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Sometimes billions of these particle survive to ground level and can be detected by instruments. Most of these are absorbed in the ground but some of the higher energy ones at the centre of the shower can penetrate many kilometres into the crust. These showers can cover an area of many square kilometres.


No studies have been carried out on the fate of these particles regarding their absorption into the planet. However, Ostapenko Krasnoperov 2003, suggest associations between neutron flux spikes with the onset of seismic processes. They observed that anomalously high values of cosmic flux in an area have been followed by powerful earthquakes within one hour time period and within a 450 km radius. This suggestion has been supported by other workers such as Asatryan et al 1991, who record a thirty minute interval between a 100% increase in cosmic radiation in the stratosphere over Erevan, Armenia, and an earthquake in Spitak.


From this we may conclude that neutrons may be diffusing into rock structures and displacing atoms into interstitial positions and thus altering the overall dimensions of the rocks. Expanding silica networks within confined structures will generate considerable pressures and earthquakes could be manifestations of these expansions.


Long term dating methods may not be reliable


Igneous rocks are currently being dated by the Rubidium-strontium method. Naturally occurring Rubidium 87 decays to stable strontium 87 with a half life of 48.8 billion years (Steiger and Jaeger 1977). The ratio between the amount of parent rubidium to the amount of daughter strontium in a rock sample provides a useful natural clock for measuring the passing of time in millions of years. This is because it is assumed that when the molten lava solidifies the level of rubidium is fixed permanently.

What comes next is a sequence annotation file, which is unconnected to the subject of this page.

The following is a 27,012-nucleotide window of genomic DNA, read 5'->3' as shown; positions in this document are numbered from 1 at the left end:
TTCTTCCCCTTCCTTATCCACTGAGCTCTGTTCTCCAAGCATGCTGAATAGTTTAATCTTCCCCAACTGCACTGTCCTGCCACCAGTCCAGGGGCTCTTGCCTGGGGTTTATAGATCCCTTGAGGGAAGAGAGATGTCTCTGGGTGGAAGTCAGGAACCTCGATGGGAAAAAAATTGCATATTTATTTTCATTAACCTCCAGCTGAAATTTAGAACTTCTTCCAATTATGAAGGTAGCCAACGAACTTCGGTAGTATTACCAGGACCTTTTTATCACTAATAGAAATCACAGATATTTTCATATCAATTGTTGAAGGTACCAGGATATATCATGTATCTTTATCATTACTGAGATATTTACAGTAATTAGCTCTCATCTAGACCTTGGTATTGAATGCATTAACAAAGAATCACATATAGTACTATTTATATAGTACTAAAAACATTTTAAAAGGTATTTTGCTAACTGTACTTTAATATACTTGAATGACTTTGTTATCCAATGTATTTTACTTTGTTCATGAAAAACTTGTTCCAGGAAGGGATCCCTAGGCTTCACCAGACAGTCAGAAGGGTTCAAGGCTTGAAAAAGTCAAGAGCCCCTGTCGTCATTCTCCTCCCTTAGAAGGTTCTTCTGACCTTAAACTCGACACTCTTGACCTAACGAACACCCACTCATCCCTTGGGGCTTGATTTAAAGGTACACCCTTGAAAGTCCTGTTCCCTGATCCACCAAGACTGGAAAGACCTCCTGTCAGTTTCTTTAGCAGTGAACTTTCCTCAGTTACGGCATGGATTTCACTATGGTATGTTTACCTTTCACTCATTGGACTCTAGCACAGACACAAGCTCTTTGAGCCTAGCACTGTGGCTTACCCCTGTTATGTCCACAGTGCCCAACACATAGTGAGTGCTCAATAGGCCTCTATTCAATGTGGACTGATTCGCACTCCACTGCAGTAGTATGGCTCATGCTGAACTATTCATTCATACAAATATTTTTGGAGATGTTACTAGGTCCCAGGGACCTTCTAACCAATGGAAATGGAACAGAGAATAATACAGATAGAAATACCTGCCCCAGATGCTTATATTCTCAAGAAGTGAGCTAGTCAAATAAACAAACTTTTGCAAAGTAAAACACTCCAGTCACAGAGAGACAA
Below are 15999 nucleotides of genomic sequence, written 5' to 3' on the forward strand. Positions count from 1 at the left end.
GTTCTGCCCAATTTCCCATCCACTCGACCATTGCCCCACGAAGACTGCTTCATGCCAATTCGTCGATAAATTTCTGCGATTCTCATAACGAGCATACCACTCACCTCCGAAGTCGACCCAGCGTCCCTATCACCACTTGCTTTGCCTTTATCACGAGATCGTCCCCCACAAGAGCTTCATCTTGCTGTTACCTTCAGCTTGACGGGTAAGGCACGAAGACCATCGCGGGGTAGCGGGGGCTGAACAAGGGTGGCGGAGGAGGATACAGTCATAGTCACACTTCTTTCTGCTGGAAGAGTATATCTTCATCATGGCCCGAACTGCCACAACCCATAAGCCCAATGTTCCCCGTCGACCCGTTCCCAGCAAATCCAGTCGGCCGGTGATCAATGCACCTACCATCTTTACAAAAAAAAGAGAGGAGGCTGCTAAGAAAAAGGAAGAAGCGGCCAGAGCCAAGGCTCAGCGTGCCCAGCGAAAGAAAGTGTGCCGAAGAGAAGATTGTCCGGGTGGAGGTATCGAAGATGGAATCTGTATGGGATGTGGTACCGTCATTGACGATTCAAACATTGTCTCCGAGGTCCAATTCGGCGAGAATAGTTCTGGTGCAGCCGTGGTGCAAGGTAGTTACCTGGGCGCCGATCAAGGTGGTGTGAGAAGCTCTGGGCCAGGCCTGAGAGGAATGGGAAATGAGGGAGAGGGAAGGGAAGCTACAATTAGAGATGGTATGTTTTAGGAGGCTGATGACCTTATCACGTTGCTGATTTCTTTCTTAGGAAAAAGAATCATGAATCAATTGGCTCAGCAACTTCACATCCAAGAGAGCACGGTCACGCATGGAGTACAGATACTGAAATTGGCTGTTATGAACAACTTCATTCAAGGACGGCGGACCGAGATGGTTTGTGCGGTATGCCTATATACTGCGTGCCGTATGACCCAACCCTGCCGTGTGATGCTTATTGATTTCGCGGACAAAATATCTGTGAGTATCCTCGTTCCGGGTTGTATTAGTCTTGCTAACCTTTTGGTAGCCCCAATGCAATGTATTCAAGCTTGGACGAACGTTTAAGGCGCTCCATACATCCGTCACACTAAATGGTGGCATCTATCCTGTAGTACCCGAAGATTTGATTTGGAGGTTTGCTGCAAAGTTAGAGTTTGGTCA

However, if we consider that rubidium and strontium may be elements which have only ‘recently’ diffused into the planet, they should be present in much greater abundance in rocks formed from more ‘recent’ lavas than ones formed from ancient lava material. This is, in fact, true and this phenomenon was observed by Gunter Faure 2001 who noted that ultramafic rocks (except anorthosites) have very low concentrations of rubidium and strontium compared to mafic rocks such as gabbro and diorite or felsic rocks like monzonite or granite).


If the planet did form in the way it is popularly conceived, there should still be an abundance of rubidium in the most ancient of rocks because the decay rate of rubidium is so slow. The ultramafic rocks of 2 billion years of age should still have 96% of their original rubidium level and only 4% of it should have decayed to strontium. Scientists have proposed a series of bizarre explanations for these anomalies in ancient rocks - but my theory of Planetary Metamorphosis offers a simple explanation.  


As our Earth may have only entered the heavy ion zone in the last 200 millions years, the presence of small quantities of rubidium and strontium ions in some of the older rocks may be solely due to recent ion diffusion and displacement of pre-existing ions. For example, rubidium easily substitutes for potassium. Both of these elements are mobile in hydrothermal solutions.




Chapman S, Ferraro V. C. A.


Nuevonen K.J. The heat of formation of Merwinite and Monticellite. http//earth.geology.yale.edu/


Boolchand P, Bresser W.J. Mobile silver ons and glass formation in solid electrolytes, Dept Electrical & Computer Engineering, University of Cincinnati.


Kaneko T, dilation of glass by field assisted ion exchange, Journal of Material Science Letters 5 (1986) 1010-11-12.


Leeds University, Department of Astrophysics. www.ast.leeds.ac.uk


Ostapenko V.F, and Krasnoperov V.A., Analysis of natural neutron flux in a seismically active zone. Natural Hazards and Earth System Sciences (2003) 3 777-780.


Asatryan G. A., Asatryan Gr. A, Babayan, V.H, Stozhkov Y, and Oganyan G. Zh., Proc. AC USSR, Ser Physics, V55 No. 10 pp 1979-81, 1991.


Steiger And Jaegar 1977 Subcommission on Geochronology: Convention on the use of decay constants in geo and cosmochronology. Earth Planet Science. Letters 36:359-362.


Faure G. Origin of Igneous Rocks. Springer Edition 2001.

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